China's 19th party congress

Tougher anti-graft measures, enhanced party supervision

Chinese President Xi Jinping (bottom) bows to delegates after his speech during the opening ceremony of the 19th National Congress of the Communist Party of China (CPC) at the Great Hall of the People (GHOP) in Beijing. PHOTO: EPA-EFE

BEIJING • China will step up its fight against corruption until a "sweeping victory" is achieved, President Xi Jinping has said.

The Chinese Communist Party (CCP) will also strengthen internal supervision of party members across all levels, he added in his work report to the 19th party congress yesterday.

"The anti-corruption campaign has built into a crushing tide, is being consolidated, and continues to develop," he said.

Party discipline and fighting corruption have been top priorities for Mr Xi since he took office in 2012, and he reiterated yesterday that corruption remains the greatest threat to CCP rule.

His extensive anti-graft campaign has in the past five years punished 1.34 million officials, according to latest figures, and netted more than 200 "tigers", or those of vice-ministerial rank and above.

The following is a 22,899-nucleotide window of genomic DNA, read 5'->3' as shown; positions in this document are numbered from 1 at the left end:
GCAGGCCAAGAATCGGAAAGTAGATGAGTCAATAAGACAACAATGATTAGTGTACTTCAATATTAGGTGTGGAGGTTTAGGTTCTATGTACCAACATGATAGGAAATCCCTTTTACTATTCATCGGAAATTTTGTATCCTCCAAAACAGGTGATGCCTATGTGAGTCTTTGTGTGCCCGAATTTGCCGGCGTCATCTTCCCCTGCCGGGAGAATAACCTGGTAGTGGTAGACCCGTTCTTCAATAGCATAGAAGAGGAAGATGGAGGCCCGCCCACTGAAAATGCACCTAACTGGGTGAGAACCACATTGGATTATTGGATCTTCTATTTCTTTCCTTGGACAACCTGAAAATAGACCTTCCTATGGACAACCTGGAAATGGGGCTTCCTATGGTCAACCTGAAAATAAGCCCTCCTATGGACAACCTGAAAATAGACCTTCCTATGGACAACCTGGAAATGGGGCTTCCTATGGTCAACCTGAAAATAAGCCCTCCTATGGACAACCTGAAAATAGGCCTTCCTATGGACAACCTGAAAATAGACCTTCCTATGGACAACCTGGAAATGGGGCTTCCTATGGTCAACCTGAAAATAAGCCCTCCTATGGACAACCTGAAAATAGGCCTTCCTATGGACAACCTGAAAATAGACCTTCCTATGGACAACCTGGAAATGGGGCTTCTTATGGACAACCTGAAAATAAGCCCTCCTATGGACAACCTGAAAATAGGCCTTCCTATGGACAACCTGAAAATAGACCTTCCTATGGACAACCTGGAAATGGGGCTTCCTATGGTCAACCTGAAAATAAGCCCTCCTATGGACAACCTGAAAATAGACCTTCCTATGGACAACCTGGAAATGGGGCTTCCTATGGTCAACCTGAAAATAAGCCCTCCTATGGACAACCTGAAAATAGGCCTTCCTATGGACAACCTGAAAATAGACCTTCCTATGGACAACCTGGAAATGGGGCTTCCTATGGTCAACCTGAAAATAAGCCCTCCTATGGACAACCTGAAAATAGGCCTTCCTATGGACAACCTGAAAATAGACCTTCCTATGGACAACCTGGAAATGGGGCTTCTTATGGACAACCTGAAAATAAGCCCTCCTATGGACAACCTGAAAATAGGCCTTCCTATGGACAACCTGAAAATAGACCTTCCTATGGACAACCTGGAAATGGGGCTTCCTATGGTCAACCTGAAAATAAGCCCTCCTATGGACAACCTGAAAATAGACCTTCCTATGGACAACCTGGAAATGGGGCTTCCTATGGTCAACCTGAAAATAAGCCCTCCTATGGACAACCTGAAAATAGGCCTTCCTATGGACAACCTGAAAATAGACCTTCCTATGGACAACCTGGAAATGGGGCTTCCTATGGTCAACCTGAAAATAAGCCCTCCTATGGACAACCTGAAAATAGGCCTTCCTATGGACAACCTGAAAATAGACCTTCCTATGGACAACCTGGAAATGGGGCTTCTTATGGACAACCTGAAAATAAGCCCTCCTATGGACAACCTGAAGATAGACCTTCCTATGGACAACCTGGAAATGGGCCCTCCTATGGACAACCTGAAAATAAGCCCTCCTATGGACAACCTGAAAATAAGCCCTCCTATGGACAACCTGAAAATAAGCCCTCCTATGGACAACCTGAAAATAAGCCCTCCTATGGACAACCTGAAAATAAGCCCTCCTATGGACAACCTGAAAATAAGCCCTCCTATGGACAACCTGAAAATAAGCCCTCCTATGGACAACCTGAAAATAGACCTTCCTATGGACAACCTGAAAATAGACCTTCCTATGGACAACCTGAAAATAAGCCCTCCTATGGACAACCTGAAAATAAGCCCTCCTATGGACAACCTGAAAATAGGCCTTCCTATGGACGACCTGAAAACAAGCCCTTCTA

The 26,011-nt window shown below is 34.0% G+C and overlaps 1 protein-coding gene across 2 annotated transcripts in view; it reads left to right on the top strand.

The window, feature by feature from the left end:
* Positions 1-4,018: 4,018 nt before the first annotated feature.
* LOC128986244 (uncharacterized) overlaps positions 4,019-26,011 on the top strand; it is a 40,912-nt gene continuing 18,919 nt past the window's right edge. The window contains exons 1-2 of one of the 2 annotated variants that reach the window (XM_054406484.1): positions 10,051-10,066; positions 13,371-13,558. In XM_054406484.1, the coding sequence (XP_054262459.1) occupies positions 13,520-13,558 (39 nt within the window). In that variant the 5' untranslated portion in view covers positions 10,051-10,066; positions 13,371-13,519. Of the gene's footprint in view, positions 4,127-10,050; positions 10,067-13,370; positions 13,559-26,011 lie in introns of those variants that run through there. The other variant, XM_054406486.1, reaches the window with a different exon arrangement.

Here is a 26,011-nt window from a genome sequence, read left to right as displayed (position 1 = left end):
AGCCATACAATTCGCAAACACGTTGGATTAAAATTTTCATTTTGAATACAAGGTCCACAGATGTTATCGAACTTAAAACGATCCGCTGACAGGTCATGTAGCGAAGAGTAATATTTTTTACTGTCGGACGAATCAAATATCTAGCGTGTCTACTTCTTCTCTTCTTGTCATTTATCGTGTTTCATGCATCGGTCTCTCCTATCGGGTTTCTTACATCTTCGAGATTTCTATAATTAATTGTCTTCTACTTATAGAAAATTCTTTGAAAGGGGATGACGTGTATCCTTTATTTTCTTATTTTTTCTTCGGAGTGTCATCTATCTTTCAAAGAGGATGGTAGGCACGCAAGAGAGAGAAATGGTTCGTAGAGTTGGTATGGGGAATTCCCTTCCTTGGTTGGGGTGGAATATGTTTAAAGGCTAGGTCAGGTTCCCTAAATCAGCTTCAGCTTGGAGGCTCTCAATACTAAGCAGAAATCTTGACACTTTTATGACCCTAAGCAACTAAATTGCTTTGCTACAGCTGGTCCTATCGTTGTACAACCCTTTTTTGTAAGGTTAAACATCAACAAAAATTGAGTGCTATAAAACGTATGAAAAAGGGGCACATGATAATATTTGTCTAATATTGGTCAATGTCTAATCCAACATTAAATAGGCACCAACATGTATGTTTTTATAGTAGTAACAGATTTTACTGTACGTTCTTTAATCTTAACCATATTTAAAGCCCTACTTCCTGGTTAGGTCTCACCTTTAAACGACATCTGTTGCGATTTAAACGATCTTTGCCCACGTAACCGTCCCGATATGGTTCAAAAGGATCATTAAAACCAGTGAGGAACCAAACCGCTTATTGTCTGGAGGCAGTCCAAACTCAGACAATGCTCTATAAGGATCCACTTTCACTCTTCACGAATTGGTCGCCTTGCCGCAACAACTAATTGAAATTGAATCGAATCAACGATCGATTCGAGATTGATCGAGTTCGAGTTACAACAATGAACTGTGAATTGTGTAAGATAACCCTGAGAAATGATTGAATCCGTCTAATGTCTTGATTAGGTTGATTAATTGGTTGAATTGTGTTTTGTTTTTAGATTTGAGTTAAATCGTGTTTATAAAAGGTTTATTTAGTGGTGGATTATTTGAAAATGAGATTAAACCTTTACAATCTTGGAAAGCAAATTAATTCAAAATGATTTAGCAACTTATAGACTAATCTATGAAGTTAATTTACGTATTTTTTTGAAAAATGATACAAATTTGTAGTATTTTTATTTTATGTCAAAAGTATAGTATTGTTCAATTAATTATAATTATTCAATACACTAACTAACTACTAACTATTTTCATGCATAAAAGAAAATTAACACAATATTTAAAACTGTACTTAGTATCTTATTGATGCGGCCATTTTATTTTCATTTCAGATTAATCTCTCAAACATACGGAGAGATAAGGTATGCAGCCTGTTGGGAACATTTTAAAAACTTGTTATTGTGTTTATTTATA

While Mr Xi trumpeted that the campaign has "cut like a blade through corruption and misconduct", Beijing has in recent months also moved to institutionalise anti-corruption within the party bureaucracy.

At the sixth plenary meeting of the Chinese leadership in October last year, the CCP adopted a comprehensive set of rules against "evils" like nepotism, factionalism and selling of official positions.

A second document beefed up internal supervision and oversight of party members at all levels through more inspections.

Mr Xi also said the CCP's anti-corruption mechanisms would be made less opaque. A new National Supervisory Commission will integrate various anti-graft bodies and the Central Commission for Discipline Inspection, feared for its extrajudicial detentions and secret interrogations.

The new agency's purview will also cover non-CCP members who hold public power such as in state-owned institutions.

Analysts said the latest reforms show that Beijing recognises the anti-graft campaign has created inertia at lower levels of government, and that clearer lines of acceptability are needed to get officials to take on ambitious projects again.

A national supervision law will also be crafted to govern the new agency and provide judicial oversight of its work.

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A version of this article appeared in the print edition of The Straits Times on October 19, 2017, with the headline Tougher anti-graft measures, enhanced party supervision. Subscribe